Sunday, October 21, 2012

EUP 2012 Anthology Reading

Petrouchka Alexieva
Maria Arana
Lalo Kikiriki
Pauline Dutton

Richard Dutton
Lori Wall-Holloway

Erika Wilk
Ed Rosenthal

Lisa Marie Sandoval

Friday, October 19, 2012

Publication party and reading!

Tomorrow, Saturday, October 20th, at 3pm, inside the backroom of the Santa Catalina Branch of the Pasadena Public Library on 999 E. Washington Blvd., these Emerging Urban Poets will be featured in the 2012 Emerging Urban Poets writing workshop anthology publication party and reading:

FREE copies of the anthology will be given to all in attendance.

Thursday, November 3, 2011


Many of the Emerging Urban Poets (Don Kingfisher Campbell, Michael J. Cluff, Mina V. Kirby, Deborah P Kolodji, Radomir Vojtech Luza, and Mary Torregrossa) will be performing tonight at 6pm inside the South El Monte Public Library on 1430 North Central Avenue. Call (626) 443-4158 for more information.

Sunday, October 23, 2011

2011 Anthology Reading (the bold ones)



crimson blooming
concrete block

compact autos

Across street
plastic seat
crumpled bodies

where before
rusty wheels
tres chic

Don Kingfisher Campbell


a ton of steel and glass and plastic and rubber
on asphalt and concrete and metal road to reach
a windowed and tabled restaurant to gorge on
cow and pig and chicken and fish to fill belly and
get in car again to arrive at mall steel and glass
and rubber and stucco buildings of opportunity
to try on and plastic card or paper bill purchase
yards of cotton and polyester and rayon and
spandex then plant ass on leather and vinyl
once more to park wheels and chrome near a
convenience store of plastic and chrome counters
to buy a bunch of plastic and paper packages bags
and bottles easily tossed in either receptacle or
ground and subsequently re-enter a stucco and
rubber and glass and steel building wherein clothes
and food and electronics are stored in wood and on
carpet made to outlast flesh and bone occupants

Lalo Kikiriki

The Post-Katrina Boogie

I got rhythm
See how it feels
I got it in my espadrilles
When these shoes
Boogie down
You're gonna get it too!
And bet your
Target soles
You'll stomp that beat
Down the middle
Of Bourbon Street
Ain't no hurricane on the way
Looks like Mardi Gras!

Everyday til
Wednesday comes
Tweet the whistles,
Bang the drums
Honk them old
Til the dang dawn's early light!
Wind and water
Oil and fire
FEMA trailers of desire...
Shoot, that music never stops
And we forgot to care - so c'mon
Shuffle down
St. Peter there
All the way to Jackson Square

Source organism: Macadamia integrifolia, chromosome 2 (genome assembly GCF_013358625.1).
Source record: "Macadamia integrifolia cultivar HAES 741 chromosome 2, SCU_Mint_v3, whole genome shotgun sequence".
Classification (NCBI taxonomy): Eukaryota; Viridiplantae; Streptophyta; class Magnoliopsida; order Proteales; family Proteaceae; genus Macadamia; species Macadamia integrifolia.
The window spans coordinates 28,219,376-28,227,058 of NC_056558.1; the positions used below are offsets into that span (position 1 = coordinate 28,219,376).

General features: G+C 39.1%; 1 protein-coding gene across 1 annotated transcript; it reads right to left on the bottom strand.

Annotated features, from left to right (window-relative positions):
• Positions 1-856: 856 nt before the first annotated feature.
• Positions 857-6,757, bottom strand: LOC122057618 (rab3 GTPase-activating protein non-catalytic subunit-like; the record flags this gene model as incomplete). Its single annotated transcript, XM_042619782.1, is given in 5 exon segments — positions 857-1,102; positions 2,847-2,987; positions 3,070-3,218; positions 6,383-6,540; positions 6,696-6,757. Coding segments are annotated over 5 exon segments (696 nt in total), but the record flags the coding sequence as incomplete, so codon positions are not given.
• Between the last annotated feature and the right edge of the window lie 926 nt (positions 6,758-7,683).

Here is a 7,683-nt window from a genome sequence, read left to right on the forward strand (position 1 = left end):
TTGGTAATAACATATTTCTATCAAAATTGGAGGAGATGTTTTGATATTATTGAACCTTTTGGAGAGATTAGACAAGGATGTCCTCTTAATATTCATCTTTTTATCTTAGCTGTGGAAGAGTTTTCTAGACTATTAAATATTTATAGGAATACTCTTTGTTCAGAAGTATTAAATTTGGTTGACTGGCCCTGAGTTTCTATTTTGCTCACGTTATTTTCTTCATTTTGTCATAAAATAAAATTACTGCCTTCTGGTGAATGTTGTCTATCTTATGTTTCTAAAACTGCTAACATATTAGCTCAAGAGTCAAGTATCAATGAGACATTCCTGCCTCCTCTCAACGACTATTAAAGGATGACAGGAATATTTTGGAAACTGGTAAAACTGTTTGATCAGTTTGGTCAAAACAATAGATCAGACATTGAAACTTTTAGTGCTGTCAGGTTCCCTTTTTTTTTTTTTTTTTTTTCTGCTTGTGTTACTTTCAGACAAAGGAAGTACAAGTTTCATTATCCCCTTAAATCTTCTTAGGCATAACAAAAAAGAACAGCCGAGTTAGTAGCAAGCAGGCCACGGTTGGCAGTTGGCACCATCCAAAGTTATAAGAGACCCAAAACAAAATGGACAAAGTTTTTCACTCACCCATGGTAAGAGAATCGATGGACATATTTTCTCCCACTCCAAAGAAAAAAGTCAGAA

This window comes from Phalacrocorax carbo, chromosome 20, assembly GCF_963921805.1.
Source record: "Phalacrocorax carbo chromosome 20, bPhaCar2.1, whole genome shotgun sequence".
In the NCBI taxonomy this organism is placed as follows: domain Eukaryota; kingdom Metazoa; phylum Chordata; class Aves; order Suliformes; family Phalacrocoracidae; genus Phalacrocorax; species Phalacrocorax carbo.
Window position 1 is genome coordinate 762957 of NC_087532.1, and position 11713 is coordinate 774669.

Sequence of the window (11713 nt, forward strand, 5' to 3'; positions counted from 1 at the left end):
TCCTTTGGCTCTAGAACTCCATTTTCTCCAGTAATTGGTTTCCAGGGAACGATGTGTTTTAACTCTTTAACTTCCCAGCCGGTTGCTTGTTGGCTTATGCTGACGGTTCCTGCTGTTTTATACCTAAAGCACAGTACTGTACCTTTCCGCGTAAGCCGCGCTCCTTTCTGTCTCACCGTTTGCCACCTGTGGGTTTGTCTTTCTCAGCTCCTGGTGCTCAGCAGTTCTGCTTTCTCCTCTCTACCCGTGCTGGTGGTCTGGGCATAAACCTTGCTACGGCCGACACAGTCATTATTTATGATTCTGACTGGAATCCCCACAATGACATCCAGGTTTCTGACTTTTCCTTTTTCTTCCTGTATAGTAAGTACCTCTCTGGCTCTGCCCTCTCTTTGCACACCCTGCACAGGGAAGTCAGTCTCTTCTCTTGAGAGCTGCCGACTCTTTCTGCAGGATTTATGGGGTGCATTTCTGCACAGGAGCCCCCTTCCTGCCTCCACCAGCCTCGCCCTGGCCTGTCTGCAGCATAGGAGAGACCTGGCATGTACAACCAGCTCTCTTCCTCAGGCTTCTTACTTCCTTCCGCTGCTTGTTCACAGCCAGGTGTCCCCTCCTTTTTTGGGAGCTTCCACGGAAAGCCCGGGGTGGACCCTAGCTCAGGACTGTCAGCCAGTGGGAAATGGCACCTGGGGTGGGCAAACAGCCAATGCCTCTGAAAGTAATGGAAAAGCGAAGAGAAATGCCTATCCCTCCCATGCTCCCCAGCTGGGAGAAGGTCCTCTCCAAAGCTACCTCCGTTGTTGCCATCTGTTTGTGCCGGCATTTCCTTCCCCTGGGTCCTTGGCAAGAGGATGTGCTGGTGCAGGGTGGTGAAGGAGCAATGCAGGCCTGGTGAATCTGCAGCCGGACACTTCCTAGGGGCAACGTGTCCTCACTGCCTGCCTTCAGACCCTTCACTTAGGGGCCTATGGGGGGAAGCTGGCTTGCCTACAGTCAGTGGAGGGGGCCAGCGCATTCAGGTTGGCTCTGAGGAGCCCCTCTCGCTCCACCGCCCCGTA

Laissez le
Bon temps roulet
Down to that that

and you can lay down your care and woe
down by the riverside
study war no more...

Radomir Vojtech Luza

Fuck what they think

They laughed at my dancing
until they tried to dance
They tore-up my poetry before
they tried to rhyme pain and grain

They mocked my clothes
until they looked in the mirror
They sobbed loudly as saltwater ran down cheekbones

They could not move when
they heard me speak
They ran when they saw me bloodied and beaten
rise from purgatory

They laughed when they heard my monologue
until they realized their life was one

Christopher Luke Trevilla

Tender Oddities: Fabula y Realidad

Someone lost within
a something among us all
mirages walk in the light of day
gentle well meaning,
- sure
yet facades hide hearts in chains
while a homeless man screams
children and older folk turn and stare
silent eyes
with other worlds in between
sin cuidado alguno

Not a single soul
No one's there

Drink your morning cup
forget the sleepless night
lost in urban blight and suburban decor
treading and meandering
between two worlds
-for work
-for leisure
-for love
-for pleasure,

We swallow the bitter pill
and hold out our hand for more
each day the mundane ritual
We call home

In ages past...
Life was mythical and wondrous
now it is familiar and apalling
let's go back

Into remembrance
and forgetfulness
recapturing the joy
of the messy and unknown
'See you soon.
No, never again.’

Lori Wall-Holloway


Small chest hidden in corner
of thrift store waits
for new owner to claim it.
Rescued from an empty house
and then a garage, the chest
hopes for a dwelling where
it can be put to good use.

Cobwebs hide in dark places
underneath its four legs,
while a whirlwind of leaves
gather beneath it.

Layers of dirt collect on its
mahogany body, while grimy
handles on three drawers,
leave residue on hands
that hope to find treasure inside.

Discovered underneath a fake plant,
the chest is joyfully taken
to a new place where its deep red wood
is cleaned of the black dirt hidden on it.
Shined with love, it is given
a new purpose in a new home.

Once hidden, I was covered
with the grime of sin until the Lord found me.
He cleansed me with the polish of righteousness
and cleared the cobwebs of confusion.